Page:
Robert Spencer’s Double-Standard on Religious Freedom
Anti-Muslim activists often complain that Muslims living in this country don’t effectively assimilate into American culture, that they consider themselves Muslims first and Americans second. Despite the fact that polling has found that Muslim Americans are actually the most loyal religious group in the nation – 93 percent of Muslim Americans say they are loyal to America, and Muslims have the highest confidence in the integrity of the US election process – far-right pundits continue to further the myth that Muslims lack commitment to this country because their faith puts them in conflict with constitutional law.
In fact, the concept of prioritizing faith principles before the law is not unique to Muslims. Prominent Christian figures such as Pat Robertson have publicly remarked that they consider themselves Christians first and Americans second. Perhaps even more telling is the extent to which the current contraception mandate controversy is dominating the political conversation, with some Catholic leaders suggesting they would shut down their hospitals and schools or perform civil disobedience instead of complying with a law they believe conflicts with their faith.
At the recent CPAC conference here in Washington, Nick interviewed prominent anti-Islam activist Robert Spencer and found this exact double standard. Spencer criticizes Muslims for prioritizing Islam over US law, while going on to say he would put his Christian faith first in a situation where Christianity came into conflict with the law:
FPL: A lot of people point to polls that Muslims in various countries suggest that they’re Muslims first and then loyal to that country second – American second, or Spanish second. Do you think that’s a problem and are you worried about that?
Spencer: It’s a big problem, and it’s something that has to be taken into account…when it comes to Islamic law and the constitution, there are many, many ways in which Islamic law contradicts the constitutional freedoms. Then if somebody has a loyalty to Sharia, to Islam first, then that’s very problematic.
FPL: And would you describe yourself as American first, or as a person of faith first?
Spencer: I’m an American and a person of faith. And I believe that my faith, as a Christian, isn’t incompatible with the constitutional freedoms. But Islamic law is manifestly incompatible with constitutional freedoms.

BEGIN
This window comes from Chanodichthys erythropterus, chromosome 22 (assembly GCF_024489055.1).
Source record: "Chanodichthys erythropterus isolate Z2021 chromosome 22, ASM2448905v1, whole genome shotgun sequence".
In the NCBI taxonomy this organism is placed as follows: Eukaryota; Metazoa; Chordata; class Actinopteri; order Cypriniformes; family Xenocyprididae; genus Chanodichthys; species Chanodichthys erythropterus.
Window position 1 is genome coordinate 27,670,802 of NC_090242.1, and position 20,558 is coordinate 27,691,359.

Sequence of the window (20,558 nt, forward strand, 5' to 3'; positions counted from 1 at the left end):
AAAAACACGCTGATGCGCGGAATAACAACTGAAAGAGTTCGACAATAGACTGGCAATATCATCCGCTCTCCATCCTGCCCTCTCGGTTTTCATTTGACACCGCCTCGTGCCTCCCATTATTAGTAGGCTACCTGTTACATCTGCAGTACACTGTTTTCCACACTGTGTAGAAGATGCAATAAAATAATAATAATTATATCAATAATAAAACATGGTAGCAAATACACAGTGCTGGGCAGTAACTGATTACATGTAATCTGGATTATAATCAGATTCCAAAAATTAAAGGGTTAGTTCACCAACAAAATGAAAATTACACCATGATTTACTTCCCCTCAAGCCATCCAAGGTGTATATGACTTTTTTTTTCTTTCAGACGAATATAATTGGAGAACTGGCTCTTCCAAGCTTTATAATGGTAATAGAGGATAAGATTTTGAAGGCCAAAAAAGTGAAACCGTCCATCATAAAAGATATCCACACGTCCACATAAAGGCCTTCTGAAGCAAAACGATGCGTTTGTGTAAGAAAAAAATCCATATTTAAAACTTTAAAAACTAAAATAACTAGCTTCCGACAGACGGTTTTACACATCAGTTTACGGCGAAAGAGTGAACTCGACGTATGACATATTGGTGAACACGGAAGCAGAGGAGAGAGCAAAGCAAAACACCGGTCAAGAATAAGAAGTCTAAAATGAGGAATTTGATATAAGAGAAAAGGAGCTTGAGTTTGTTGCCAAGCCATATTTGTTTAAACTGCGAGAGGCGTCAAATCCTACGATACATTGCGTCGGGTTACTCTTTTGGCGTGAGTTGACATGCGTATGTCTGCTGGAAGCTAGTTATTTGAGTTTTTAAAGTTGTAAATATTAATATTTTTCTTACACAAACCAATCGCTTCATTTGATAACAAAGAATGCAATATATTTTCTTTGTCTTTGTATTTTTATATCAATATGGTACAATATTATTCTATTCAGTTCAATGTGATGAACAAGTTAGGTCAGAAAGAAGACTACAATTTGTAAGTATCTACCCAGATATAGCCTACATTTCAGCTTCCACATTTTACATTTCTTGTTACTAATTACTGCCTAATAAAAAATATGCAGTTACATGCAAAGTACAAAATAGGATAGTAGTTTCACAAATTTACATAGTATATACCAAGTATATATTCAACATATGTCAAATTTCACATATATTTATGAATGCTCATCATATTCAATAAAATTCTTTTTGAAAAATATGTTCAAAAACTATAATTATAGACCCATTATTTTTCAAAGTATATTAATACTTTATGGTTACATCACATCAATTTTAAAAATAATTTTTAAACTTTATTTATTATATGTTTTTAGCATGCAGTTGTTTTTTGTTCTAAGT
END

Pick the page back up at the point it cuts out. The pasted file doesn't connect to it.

FPL: So would you describe yourself as an American first and a Christian second, or Christian first and American second?
Spencer: Neither one. I think it’s a distinction when it comes to Christianity that thus far, there has not been a problematic issue of allegiance. If it comes down to the new Obama directives with the Catholic Church, for example, forcing it to go back on its own policies and its own doctrine…then obviously those are unjust laws that ought not to be passed.
FPL: So if there was a conflict between your faith and the law, you would choose your faith?
The hypocrisy is apparent. If conservatives are concerned with religious liberty, then that liberty ought to be applied to faith traditions across the board, including Islam. At the same conference, conservative paragon Grover Norquist made this same point (around the 2:42 mark):
FPL: So do you think it harms the conservative argument for religious liberty…when [Republican candidates] have previously expressed some similar concerns to extending this [liberty] to Muslim Americans?
Norquist: You can’t be for religious liberty for some people and not others, or the whole thing falls apart. No one in court is going to rule that way. The court will either go with, yes you can ban synagogues, mosques, missionaries and Catholic hospitals– or you can’t do any of that…I’ve noticed that all faith traditions recognize that an attack on one is an attack on all.
As Norquist points out, Spencer’s duplicitous arguments about Islam fall flat. When it comes to religious freedom, the far right cannot have its cake and eat it too.